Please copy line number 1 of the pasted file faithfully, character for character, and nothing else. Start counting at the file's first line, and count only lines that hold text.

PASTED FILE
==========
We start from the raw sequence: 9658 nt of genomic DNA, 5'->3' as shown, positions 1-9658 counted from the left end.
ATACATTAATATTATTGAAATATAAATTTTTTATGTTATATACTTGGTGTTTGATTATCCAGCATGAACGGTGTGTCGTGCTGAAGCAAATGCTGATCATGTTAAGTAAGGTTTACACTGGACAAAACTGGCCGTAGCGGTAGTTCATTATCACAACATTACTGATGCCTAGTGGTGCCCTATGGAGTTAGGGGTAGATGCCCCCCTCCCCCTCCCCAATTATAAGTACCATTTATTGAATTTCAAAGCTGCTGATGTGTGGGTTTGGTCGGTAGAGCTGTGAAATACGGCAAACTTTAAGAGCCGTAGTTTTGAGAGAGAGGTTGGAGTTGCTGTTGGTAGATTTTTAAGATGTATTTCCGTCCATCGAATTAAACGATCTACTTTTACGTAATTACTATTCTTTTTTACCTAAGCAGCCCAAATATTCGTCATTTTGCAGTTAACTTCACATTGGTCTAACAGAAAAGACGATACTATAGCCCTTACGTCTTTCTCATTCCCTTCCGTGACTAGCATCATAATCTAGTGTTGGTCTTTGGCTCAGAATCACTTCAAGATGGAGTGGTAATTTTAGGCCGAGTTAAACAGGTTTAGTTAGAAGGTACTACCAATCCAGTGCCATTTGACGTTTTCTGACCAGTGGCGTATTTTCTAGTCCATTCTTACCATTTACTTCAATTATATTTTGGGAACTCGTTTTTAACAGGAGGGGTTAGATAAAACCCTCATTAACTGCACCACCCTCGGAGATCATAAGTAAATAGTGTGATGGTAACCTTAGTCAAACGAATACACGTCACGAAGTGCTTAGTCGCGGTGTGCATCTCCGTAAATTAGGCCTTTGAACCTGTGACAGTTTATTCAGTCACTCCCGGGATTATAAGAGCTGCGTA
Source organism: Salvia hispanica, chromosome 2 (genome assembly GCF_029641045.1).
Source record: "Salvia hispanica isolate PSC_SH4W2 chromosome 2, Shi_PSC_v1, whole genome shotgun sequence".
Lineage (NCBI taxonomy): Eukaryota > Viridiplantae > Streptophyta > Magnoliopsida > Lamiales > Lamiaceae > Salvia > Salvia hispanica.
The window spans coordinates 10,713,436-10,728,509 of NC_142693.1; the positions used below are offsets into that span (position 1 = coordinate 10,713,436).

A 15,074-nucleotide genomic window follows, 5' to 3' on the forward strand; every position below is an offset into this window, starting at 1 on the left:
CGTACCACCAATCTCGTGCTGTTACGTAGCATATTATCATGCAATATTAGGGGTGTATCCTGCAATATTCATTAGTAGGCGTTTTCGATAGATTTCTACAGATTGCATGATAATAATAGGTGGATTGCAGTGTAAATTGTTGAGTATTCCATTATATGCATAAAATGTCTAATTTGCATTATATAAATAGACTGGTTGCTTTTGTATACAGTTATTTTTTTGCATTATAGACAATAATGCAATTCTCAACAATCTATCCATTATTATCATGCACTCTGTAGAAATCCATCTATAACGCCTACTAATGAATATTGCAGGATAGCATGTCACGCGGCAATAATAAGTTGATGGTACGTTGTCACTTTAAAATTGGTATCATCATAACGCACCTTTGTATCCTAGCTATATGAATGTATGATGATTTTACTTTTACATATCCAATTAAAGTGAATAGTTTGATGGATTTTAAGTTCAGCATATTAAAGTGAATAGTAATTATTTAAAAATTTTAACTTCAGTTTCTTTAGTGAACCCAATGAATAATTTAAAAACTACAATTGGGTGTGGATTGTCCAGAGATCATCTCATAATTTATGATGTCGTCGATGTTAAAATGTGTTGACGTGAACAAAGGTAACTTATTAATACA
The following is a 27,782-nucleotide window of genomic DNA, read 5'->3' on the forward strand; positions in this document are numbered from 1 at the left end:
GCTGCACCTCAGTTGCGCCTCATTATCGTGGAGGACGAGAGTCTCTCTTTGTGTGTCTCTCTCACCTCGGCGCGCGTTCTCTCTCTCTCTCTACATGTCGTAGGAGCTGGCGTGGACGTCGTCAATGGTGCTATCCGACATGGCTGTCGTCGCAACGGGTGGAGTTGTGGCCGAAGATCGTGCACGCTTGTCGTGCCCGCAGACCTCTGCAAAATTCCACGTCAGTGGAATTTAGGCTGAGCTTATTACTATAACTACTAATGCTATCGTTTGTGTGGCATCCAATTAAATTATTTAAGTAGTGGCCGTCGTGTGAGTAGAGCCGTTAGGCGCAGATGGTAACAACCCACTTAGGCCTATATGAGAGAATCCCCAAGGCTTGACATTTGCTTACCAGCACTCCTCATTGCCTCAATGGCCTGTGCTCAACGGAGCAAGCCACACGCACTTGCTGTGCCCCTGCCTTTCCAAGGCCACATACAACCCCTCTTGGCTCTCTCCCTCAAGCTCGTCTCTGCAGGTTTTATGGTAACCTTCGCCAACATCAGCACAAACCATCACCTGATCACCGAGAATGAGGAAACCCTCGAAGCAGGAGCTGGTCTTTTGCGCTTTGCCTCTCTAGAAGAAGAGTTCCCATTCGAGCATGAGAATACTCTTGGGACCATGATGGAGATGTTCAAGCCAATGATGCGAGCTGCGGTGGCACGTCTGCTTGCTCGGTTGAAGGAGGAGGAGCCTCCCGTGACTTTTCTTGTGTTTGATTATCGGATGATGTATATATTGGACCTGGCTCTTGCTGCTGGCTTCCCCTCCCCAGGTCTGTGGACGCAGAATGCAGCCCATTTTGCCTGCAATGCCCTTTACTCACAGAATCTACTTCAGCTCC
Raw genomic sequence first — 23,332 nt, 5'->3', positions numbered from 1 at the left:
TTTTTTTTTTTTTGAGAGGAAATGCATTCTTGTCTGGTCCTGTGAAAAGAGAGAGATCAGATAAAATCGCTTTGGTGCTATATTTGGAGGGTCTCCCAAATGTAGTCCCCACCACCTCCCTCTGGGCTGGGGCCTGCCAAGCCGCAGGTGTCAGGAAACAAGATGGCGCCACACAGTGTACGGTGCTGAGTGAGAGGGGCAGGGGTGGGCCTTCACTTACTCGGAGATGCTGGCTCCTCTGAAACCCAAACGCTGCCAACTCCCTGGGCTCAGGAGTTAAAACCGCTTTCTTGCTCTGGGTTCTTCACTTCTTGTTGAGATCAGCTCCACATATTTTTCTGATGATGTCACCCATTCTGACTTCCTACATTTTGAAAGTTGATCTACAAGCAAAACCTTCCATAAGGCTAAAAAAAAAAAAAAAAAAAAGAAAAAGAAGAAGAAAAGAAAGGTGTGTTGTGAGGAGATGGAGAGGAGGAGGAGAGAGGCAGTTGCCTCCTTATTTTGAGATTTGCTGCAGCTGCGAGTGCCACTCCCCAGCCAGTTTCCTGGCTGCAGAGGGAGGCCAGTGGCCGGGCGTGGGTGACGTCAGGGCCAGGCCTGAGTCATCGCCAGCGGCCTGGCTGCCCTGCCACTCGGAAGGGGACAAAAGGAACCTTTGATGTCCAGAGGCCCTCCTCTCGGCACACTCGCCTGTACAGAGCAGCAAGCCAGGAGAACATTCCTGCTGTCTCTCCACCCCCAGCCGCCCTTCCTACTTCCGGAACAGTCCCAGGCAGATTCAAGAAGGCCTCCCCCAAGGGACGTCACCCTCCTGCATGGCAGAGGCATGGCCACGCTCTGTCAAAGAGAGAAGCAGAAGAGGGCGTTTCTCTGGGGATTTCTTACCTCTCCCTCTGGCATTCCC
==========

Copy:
We start from the raw sequence: 9658 nt of genomic DNA, 5'->3' as shown, positions 1-9658 counted from the left end.